Tucker Barnhart Offers Small Gifts as Cubs’ Clubhouse Shrink

I’ve only waited in line for two autographs at Cubs Convention, the first of which was former outfielder George Altman several years ago. The second was new catcher Tucker Barnhart, who is from my current hometown and whose father has given my son hitting lessons since shortly after we moved here in early 2017. My son thought it would be cool to get Barnhart to sign the hat from his 7th grade baseball season, so that’s why I braved the frothing masses (the line was actually quite long).

Having that personal connection made it pretty cool for us to see Barnhart sign with the Cubs, though the online discourse revealed not everyone was quite as bullish on the pairing. What really matters is how people in the organization view Barnhart, and the response there has been nothing but glowing. Pitchers rave about his preparedness and willingness to get to know them, with Hayden Wesneski even talking about “poking the bear” as a young guy sort of messing with his more experienced batterymate.

The best anecdote so far came after the Cubs’ combined no-hitter against the Padres this past Friday, when Barnhart offered a twist on the typical lavish gifts for such an event. Rather than handing out expensive timepieces and bottles of champagne, he gifted Spider-Man and Mario Bros. watches with sparkling grape juice to the catchers and two coaches involved in the no-no.

“I like to have fun,” the two-time Gold Glove winner explained.

But just having fun isn’t enough to make someone a valuable member of the roster, nor is it necessarily about personal stats. Barnhart isn’t a guy who’s going to wow anyone with his offensive output even if he gets back to his prime production with the Reds, so his contributions are most likely going to be of the intrinsic variety. While run prevention has been the buzzword, there are a lot of things happening behind the curtain to keep opponents at bay.

“Part of our job as catchers is to be part psychologist as well,” Barnhart explained on The Compound podcast back in January. “When I go to the mound, I’m… 99.9% sure that I’m gonna talk to Kyle Hendricks different than I’m gonna talk to Marcus Stroman. I’m gonna talk different to Marcus Stroman than I’m gonna talk to Justin Steele. I think as catchers you have to know that, and I think that stuff starts in just getting to know how a guy’s wired.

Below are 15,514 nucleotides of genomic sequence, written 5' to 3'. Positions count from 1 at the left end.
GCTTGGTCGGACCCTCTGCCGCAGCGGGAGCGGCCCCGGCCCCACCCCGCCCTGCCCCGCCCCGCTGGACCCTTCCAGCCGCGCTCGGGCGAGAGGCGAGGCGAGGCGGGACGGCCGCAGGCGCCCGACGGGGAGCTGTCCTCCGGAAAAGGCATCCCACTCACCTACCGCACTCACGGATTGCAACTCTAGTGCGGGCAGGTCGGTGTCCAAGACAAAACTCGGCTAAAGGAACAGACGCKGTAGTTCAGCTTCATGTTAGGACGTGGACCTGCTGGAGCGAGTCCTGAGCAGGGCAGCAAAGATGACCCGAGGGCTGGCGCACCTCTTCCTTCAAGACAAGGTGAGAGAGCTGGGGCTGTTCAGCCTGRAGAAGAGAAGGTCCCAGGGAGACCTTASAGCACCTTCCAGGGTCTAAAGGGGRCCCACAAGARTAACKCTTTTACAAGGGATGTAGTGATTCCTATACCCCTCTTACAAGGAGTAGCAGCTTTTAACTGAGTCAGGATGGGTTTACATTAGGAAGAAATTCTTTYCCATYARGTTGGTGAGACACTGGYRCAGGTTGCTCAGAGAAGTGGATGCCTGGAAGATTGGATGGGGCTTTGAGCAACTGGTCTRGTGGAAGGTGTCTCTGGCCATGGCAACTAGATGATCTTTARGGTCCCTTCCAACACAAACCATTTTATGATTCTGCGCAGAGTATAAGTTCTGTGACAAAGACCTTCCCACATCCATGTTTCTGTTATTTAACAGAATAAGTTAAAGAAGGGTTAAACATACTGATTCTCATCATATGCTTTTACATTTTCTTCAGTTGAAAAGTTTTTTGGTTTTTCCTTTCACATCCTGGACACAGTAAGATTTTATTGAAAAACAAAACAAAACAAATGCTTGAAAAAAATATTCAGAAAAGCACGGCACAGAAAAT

“What does he like to hear? Does he like patted on the back when things are starting to go a little sideways or does he want me to go out there and jump his ass and try to get him locked in? What gets a guy locked in? So I think it starts with those conversations in the lunch room, in the weight room, what have you.”

Barnhart also shared a story about an interaction with former Reds pitcher Jared Lorenzen that opened his eyes to the mental side of the game, and he reiterated that revelation during a recent conversation with reporters at Cubs camp. In addition to understanding how different pitchers tick, Barnhart is big on calling games to a pitcher’s strengths rather than just leaning on what the scouting report says.

That goes a long way for someone like Jameson Taillon, who can operate more freely trusting that his catcher knows what’s best. Armed with a new sweeping slider, Taillon went three scoreless innings with four strikeouts and no walks in Saturday’s shutout against the Angels.

“A day like today, I landed some curveballs early and Tucker just kept going to it because I was landing it,” Taillon said after the win. “That just tells me he’s paying attention. It takes a lot off my plate when [Barnhart and Yan Gomes] are doing their homework. I don’t really love thinking out there. I just like making my pitches and kind of following them. So, they’re already earning that trust.”

There are some things, however, with which Barnhart probably shouldn’t be trusted. Though he’s listed at 5-foot-11, he admitted to 670 The Score’s Laurence Holmes and Leila Rahimi that he’s really just 5-foot-9 without his helmet and cleats on. If you’re into more salient topics, the discussion about adjusting to the new rules with the pitch clock and disengagements is very worthwhile. That’s just one more reason the Cubs opted to move in the direction they did behind the plate.

Without disparaging any former catchers, it’s pretty clear that the current situation was never just about saving money. I mean, yeah, there’s an undeniable financial aspect to all of this stuff, but that wasn’t the sole driving force. The only issue is that it’s much harder to weigh the value of vibes against wRC+ no matter how highly pitchers and the coaching staff speak of someone. Unless the Cubs are winning more often, that is.

We won’t know for sure whether and how much Barnhart can really contribute to his pitchers’ individual performances or that of the team as a whole until the season is underway, and even then the evidence of his impact may be nebulous. But as far as the early results go, it’s impossible to deny how good the Cubs’ arms have looked this spring.

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